Of course, the real question is how much do supplements really make a difference, versus just causing a placebo effect? After all, if you’re spending money on all these supplements, and all the smart lifehackers out there say they work, then they have to… right? But there have been numerous studies both about whether supplements are effective at all, and extensive debates over whether they even contain the ingredients labeled on the bottle. Additionally, I lost a lot of faith after listening to the audiobook version of Suggestible You by Erik Vance September of last year.  (If you take maintenance prescriptions or even over the counter medication on a frequent basis, you might want to skip this one. You’ll be happier not knowing.)

On the other hand, if the medicine or supplement works through the power of suggestion … it still works! So maybe that isn’t such a bad thing!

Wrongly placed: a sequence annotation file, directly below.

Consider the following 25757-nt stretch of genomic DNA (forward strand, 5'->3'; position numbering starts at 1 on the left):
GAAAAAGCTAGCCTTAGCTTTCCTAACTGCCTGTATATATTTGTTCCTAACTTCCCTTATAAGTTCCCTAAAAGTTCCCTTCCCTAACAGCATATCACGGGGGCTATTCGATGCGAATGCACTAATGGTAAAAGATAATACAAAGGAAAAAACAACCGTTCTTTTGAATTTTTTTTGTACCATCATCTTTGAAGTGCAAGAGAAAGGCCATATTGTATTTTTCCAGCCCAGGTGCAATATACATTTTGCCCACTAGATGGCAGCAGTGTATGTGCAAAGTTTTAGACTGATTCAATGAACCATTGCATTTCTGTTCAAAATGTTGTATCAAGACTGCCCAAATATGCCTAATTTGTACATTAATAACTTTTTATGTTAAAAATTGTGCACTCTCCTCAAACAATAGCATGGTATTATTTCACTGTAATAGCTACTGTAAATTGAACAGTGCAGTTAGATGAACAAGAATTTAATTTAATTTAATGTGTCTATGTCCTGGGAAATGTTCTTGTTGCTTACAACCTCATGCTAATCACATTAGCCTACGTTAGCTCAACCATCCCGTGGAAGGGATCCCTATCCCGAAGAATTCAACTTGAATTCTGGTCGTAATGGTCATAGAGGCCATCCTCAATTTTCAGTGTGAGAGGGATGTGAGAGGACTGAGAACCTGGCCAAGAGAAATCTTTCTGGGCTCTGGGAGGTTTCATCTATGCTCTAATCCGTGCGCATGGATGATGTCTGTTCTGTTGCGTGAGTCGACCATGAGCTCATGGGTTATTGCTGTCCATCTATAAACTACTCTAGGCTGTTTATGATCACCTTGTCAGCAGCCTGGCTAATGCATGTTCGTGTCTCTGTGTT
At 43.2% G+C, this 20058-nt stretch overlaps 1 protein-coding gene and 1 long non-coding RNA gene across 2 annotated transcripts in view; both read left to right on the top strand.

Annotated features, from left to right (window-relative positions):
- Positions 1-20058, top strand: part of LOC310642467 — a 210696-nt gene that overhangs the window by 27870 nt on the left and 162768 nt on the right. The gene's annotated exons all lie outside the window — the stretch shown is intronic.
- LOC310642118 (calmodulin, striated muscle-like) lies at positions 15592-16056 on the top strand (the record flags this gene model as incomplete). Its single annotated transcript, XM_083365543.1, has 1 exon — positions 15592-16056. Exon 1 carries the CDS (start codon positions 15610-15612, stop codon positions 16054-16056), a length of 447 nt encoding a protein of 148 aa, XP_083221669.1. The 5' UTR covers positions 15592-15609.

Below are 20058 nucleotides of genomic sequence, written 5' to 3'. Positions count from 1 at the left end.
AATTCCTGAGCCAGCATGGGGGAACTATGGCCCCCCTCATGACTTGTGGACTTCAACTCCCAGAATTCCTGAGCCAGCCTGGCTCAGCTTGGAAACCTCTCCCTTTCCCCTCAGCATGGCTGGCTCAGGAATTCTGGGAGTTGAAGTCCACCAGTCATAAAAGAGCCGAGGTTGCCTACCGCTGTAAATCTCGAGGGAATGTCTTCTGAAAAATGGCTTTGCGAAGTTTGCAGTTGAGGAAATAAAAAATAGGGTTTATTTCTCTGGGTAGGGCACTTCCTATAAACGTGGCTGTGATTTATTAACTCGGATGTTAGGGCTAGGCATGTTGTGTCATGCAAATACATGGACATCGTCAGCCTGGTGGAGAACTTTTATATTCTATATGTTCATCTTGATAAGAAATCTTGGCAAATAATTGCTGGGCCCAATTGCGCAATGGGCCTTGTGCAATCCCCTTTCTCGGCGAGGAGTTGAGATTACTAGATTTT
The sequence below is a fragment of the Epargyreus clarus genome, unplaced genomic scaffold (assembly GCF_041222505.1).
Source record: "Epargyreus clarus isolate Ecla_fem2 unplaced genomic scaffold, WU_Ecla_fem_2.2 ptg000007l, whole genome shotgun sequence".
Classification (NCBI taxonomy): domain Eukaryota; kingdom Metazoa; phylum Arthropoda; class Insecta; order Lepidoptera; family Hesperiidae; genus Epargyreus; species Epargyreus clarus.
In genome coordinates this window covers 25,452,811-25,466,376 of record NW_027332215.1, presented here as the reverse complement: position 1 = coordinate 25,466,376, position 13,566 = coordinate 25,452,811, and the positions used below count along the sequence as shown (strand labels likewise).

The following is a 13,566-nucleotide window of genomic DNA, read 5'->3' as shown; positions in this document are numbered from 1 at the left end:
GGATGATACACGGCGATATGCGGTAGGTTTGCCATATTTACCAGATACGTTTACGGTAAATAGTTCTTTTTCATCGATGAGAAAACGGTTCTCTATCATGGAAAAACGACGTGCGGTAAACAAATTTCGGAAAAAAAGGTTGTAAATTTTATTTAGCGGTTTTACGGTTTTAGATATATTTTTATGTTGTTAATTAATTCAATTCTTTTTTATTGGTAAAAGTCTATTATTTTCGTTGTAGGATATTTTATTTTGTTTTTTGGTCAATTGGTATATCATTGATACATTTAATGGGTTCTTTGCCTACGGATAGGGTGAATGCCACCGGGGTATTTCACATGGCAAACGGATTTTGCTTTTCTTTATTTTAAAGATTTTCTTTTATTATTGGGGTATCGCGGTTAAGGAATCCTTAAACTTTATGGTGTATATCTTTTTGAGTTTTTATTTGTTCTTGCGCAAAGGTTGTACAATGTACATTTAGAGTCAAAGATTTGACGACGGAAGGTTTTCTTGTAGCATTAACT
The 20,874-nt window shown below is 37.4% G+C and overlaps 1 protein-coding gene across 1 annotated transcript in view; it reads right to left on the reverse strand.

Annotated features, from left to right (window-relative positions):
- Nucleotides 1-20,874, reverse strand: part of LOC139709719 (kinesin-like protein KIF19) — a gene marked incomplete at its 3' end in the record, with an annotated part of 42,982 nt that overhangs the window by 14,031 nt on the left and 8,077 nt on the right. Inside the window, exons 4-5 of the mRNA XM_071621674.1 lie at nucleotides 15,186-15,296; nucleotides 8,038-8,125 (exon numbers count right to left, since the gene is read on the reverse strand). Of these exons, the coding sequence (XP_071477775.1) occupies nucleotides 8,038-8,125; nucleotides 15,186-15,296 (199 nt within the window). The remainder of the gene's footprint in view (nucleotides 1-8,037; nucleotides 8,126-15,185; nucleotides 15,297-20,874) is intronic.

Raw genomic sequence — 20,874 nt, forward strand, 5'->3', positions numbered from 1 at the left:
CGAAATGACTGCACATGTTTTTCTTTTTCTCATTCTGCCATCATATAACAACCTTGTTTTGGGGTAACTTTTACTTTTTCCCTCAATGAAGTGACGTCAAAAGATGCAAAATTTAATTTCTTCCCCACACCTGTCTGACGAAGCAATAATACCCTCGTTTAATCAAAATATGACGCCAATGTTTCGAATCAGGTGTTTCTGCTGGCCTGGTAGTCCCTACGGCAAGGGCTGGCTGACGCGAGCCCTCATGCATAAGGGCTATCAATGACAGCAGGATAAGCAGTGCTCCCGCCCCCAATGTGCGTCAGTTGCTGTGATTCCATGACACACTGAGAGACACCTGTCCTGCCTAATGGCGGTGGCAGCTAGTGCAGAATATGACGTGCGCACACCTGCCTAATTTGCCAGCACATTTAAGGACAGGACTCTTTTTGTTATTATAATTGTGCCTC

Off to the local vitamin store I go. Oh wait. Never mind. Off to research more natural ways to enhance brain function. Stay tuned!


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Your Brain on Exercise

A few weeks ago, my friend Dave raised the issue of cognitive function, and his comment inspired me to write a post on the tactics I have tried to keep my brain working at peak performance.

Unfortunately, the more I wrote, the more I realized I had to say on the subject. As a result, I will write a series of posts. (Because I hate blog posts that drag on and on and on…)

First up: exercise.

Researchers are still exploring the exact mechanisms by which physical activity improves the brain’s health, along with questions like what kind, frequency and duration of exercise are most effective. A quick internet search will turn up a slew of hits, and many books (for example Dave Asprey’s Head Strong) also cover the topic. According to studies, physical activity boosts cognition, mood and even memory. These benefits could be from improved blood flow and oxygen to the brain; increased neurogenesis; enhanced mitochondrial function; more or different neurotransmitters to connect the neurons; other things we haven’t discovered yet (or I haven’t read about yet, which is more likely); or some combination of the above.